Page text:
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November 17, 2009

NBC4, KCET Lead L.A. Area Emmys Dodgers Greats On Hand For Govs Award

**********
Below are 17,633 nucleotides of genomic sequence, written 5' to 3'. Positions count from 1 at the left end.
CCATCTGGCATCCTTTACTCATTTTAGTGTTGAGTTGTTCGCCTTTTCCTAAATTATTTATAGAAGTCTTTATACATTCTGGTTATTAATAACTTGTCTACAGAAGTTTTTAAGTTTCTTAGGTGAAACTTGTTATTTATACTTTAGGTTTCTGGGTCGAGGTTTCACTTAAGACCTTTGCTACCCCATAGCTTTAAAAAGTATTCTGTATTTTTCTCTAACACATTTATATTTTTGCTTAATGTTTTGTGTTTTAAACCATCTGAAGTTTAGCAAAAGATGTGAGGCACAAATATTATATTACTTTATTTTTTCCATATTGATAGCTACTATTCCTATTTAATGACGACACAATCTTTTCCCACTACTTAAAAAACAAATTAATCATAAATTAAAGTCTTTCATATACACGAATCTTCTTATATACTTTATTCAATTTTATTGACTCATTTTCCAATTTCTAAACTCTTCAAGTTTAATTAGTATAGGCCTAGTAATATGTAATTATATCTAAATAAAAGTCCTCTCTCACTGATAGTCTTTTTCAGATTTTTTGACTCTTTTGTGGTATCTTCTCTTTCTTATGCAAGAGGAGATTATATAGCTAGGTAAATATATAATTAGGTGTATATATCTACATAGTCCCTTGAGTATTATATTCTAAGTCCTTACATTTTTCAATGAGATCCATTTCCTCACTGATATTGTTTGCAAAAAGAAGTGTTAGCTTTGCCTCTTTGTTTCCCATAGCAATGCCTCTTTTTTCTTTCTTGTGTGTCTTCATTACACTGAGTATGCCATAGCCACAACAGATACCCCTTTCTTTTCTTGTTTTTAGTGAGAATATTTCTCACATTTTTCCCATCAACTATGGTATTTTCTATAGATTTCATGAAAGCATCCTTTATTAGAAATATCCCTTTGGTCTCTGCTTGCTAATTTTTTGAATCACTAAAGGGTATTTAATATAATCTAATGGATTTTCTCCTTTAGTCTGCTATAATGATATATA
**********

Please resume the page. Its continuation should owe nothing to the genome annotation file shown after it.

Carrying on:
NBC4 led the winners at the 60th Los Angeles Area Emmy Awards with eight statuettes. In addition to the bestowal of awards in more than thirty categories, the ceremony, held at the Leonard H. Goldenson Theatre on the grounds of the Academy of Television Arts & Sciences, included a moving presentation of the Governors Award to the Los Angeles Dodgers, as well as memorial tributes to renowned local broadcasting figures Johnny Grant, Larry Harmon, Stu Nahan and Bill Stulla. Presenters for the evening, which was streamed via live webcast at the Television Academy’s official site, www.emmys.com, included more than three dozen local anchors, reporters, producers and several members of the Academy of Television Arts & Sciences’ board of governors. In the highly competitive regularly scheduled newscast categories, CBS2 News at 11 was named outstanding regularly scheduled newscast in the 0-35 minute format for the fourth consecutive year. CBS2’s sister station, KCAL9, took the award for outstanding regularly scheduled newscast in the over-35-minute format. Outstanding daytime newscast went to KTLA5 for the KTLA Morning Show. Among those accepting the latter honor was the evening’s announcer, Carlos Amezcua, who spent fourteen years with KTLA5, but has since moved to FOX11, where he now anchors the 10 o’clock newscast. Commenting on the award, Amezcua quipped that he wished KTLA5 continued success in the future but, given that he is now employed by a rival station, “not too much, you know what I mean?” One noteworthy recipient of multiple awards is no longer on the air — KCET’s Life & Times, which ended last December after sixteen years. The acclaimed production took four Emmys on the night — outstanding informational/public affairs series (remote), outstanding feature segment and, due to a tie, two for outstanding information segment. KCET also won two additional awards, making the station the second-highest recipient of the evening with six statuettes. Two early awards went to FOX11 productions covering the so-called “May Day Melee,” when a May 1, 2007, march in support of undocumented immigrants resulted in injury to several members of the media, including FOX11 reporter Christina Gonzalez and videographer Patti Ballaz, by the forceful crowd control tactics of the Los Angeles police department. Outstanding news special went to producers Pete Noyes and Debbie Kim and reporter Phil Shuman for FOX11’s After the Melee, and outstanding live coverage of an unscheduled news event was given to the FOX11 News team for the segment “May Day March/Melee.” With the Emmys celebrating their diamond anniversary this year, it was fitting that the Governors Award should go to the Los Angeles Dodgers, whose exploits on the baseball diamond — including 15 playoff appearances, nine National League pennants and five world championships since the team moved west from Brooklyn in 1958 — have made them one of the most esteemed franchises in professional sports. Indeed, even though the gold of the Emmy statuette dominated the festivities, an equally resonant color at the Los Angeles Area festivities was Dodger blue. The organization received the prestigious Governors Award in recognition of the team’s rich 50-year history of broadcasting in Los Angeles and its charitable endeavors throughout the Southern California community. The honor was introduced by former Dodgers manager Tommy Lasorda and accepted by Dodgers president, Jamie McCourt. Her moving acceptance speech included a tribute to the team’s achievements, as well as a reminder of the organization’s many philanthropic initiatives. She completed her remarks by reciting excerpts from a letter sent by the parents of a twelve-year-old boy with cancer whose final days were filled with joy thanks to a visit to his hospital room by Dodgers players. The heart-rending reflections left several members of the audience with their eyes welling in tears. Joining McCourt and Lasorda for the occasion were several former Dodgers players, including Jimmy Campanis, Tommy Davis, Steve Garvey, Jim Gott, “Sweet Lou” Johnson, Lee Lacy, Ken Landreaux, Don Newcombe, Wes Parker and Derrell Thomas. Propitiously, the honor was bestowed on a day when the Dodgers defeated the Arizona Diamondbacks to move into first place in Major League Baseball’s Western Division for the first time since early April. To commemorate the Governors Award at the stadium, John Shaffner, the Television Academy’s chairman and CEO, threw out a ceremonial first pitch — a video of which was shown in the theater for all to see. Following the Governors Award, the poignant mood continued as the lights dimmed for video tributes to Grant, Harmon, Nahan and Stulla. Grant, Hollywood’s honorary mayor for decades, was best known for the more than 600 Walk of Fame and Chinese Theatre hand-and-footprint ceremonies he hosted over the years. He was also a longtime presence on the L.A. television scene as an on-air personality and executive producer of the Hollywood Christmas Parade for twenty-five years. Harmon, who enjoyed a lengthy career as TV’s Bozo the Clown, also owned the rights to the character, and taught some 200 actors how to play him on local kids’ shows in the late 1950s and early ’60s. Among them, as he recounted in the video shown at the ceremony, was former Today Show weatherman Willard Scott. A Los Angeles broadcasting fixture for more than three decades, Nahan was a sports reporter for KABC7, KNBC4 and KTLA5 over the course of his career. He also worked as a play-by-play announcer, hosted children’s programs in his early years, and made appearances in many feature films, including the teen comedy Fast Times at Ridgemont High and every installment of the Rocky franchise. Stulla was known to millions of young television viewers during the 1950s and ’60s as “Engineer Bill” thanks to the program Cartoon Express with Engineer Bill, which aired on Los Angeles station KHJ-TV. Among its highlights was a game called “Red Light, Green Light,“ which encouraged of children to drink their milk. Other notable awards on the evening included outstanding investigative reporting, which went to Channel 4 News at 11 P.M. & 5 P.M. for “Contaminated,” a graphic multi-part report on unhealthy conditions — including the presence of rats and more — at the Seventh Street Produce Market in Downtown Los Angeles, where thousands of Southern California restaurants and stores get their fruits and vegetables. Their work on “Contaminated” helped the series’ producers, Joel Grover and Matt Goldberg, to win the Emmy for outstanding hard news reporting, which they also won last year. In another repeat, outstanding sports reporting went to producer-anchor Curt Sandoval and producer Dae Ho Suk of ABC7. Also for the second straight year, outstanding news writer went to Mary Harris of NBC4. Outstanding non-news writer was given to Joetta Di Bella of KTLA5 — who is also a governor of the Los Angeles Area Peer Group, and one of the executive producers of the ceremonies, along with her co-governor, Mitch Waldow. Following NBC4 and KCET in the award rankings were CBS2/KCAL9, with five Emmys; FOX11 and KCAL9, with four each; ABC7, KTLA5 and LA CITYVIEW35, with three statuettes apiece; FSN WEST and KMEX with two each; and CBS2, EDUCABLE — CHANNEL 95, FSN WEST/PRIME TICKET, GTV6, KMEX/KFTR and LA36 each took home one. For a complete list of winners, click here.